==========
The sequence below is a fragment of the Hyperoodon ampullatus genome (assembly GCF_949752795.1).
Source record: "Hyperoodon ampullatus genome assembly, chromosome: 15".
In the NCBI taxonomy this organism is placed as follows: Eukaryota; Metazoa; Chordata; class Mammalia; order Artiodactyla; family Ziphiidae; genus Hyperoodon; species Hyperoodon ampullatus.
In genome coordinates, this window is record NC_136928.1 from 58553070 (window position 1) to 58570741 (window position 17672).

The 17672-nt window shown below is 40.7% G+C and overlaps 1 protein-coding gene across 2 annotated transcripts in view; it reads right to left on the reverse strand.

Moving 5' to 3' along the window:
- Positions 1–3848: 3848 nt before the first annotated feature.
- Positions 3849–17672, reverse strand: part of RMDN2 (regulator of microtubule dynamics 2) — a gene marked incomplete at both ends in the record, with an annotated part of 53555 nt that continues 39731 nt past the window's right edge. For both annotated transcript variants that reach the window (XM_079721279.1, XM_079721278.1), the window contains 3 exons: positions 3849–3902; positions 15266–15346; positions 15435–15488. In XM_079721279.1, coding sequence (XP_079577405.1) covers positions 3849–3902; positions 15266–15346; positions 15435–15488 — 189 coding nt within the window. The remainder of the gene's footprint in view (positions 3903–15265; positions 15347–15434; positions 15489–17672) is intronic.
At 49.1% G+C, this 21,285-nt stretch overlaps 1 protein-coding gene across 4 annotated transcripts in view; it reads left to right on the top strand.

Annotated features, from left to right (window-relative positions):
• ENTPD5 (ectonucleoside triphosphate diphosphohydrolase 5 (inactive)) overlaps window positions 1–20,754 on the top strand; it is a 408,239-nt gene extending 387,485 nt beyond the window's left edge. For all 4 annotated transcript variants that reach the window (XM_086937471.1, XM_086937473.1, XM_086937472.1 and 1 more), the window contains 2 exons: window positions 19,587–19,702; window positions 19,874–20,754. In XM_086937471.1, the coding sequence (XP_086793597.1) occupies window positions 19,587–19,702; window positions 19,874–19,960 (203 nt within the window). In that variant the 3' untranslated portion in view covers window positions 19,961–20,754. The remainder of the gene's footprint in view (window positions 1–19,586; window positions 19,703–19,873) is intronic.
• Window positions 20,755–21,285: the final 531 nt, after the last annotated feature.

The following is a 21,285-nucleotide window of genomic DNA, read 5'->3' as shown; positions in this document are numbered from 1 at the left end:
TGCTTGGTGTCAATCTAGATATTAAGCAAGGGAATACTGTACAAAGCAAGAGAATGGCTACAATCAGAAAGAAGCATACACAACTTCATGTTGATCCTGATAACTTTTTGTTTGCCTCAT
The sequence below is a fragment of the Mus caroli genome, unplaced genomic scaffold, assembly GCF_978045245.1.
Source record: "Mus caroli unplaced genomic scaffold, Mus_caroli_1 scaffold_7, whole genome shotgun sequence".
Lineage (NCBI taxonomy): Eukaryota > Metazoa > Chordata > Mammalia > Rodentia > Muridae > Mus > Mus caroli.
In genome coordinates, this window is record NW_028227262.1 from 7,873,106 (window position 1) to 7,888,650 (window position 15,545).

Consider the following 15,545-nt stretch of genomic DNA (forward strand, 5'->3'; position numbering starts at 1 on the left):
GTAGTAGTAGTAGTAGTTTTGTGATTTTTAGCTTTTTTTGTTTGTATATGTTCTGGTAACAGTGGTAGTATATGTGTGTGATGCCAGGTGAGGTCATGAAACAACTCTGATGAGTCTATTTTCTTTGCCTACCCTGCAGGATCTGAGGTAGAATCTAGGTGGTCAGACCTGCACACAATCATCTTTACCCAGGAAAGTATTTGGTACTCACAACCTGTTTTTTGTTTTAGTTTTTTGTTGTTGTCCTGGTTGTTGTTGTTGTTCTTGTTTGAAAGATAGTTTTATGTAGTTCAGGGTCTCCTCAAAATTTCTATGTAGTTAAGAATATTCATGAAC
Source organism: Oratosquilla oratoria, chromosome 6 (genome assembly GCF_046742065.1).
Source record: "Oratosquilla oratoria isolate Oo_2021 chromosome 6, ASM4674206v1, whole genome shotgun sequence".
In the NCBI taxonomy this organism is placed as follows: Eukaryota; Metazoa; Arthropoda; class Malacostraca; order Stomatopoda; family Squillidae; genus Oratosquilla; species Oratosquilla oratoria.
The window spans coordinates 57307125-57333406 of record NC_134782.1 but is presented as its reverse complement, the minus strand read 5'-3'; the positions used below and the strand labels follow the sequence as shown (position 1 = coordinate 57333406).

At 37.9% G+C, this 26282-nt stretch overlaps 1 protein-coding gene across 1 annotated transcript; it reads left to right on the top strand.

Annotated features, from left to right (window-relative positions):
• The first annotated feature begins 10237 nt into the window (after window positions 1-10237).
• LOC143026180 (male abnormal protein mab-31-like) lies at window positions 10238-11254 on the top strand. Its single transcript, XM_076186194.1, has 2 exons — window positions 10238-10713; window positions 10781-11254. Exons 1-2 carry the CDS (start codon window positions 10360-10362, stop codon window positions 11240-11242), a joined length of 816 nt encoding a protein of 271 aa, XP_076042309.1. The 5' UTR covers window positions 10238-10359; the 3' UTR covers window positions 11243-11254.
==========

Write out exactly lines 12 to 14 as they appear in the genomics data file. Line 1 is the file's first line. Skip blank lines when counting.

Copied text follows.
• Window positions 20,755–21,285: the final 531 nt, after the last annotated feature.

The following is a 21,285-nucleotide window of genomic DNA, read 5'->3' as shown; positions in this document are numbered from 1 at the left end:
TGCTTGGTGTCAATCTAGATATTAAGCAAGGGAATACTGTACAAAGCAAGAGAATGGCTACAATCAGAAAGAAGCATACACAACTTCATGTTGATCCTGATAACTTTTTGTTTGCCTCAT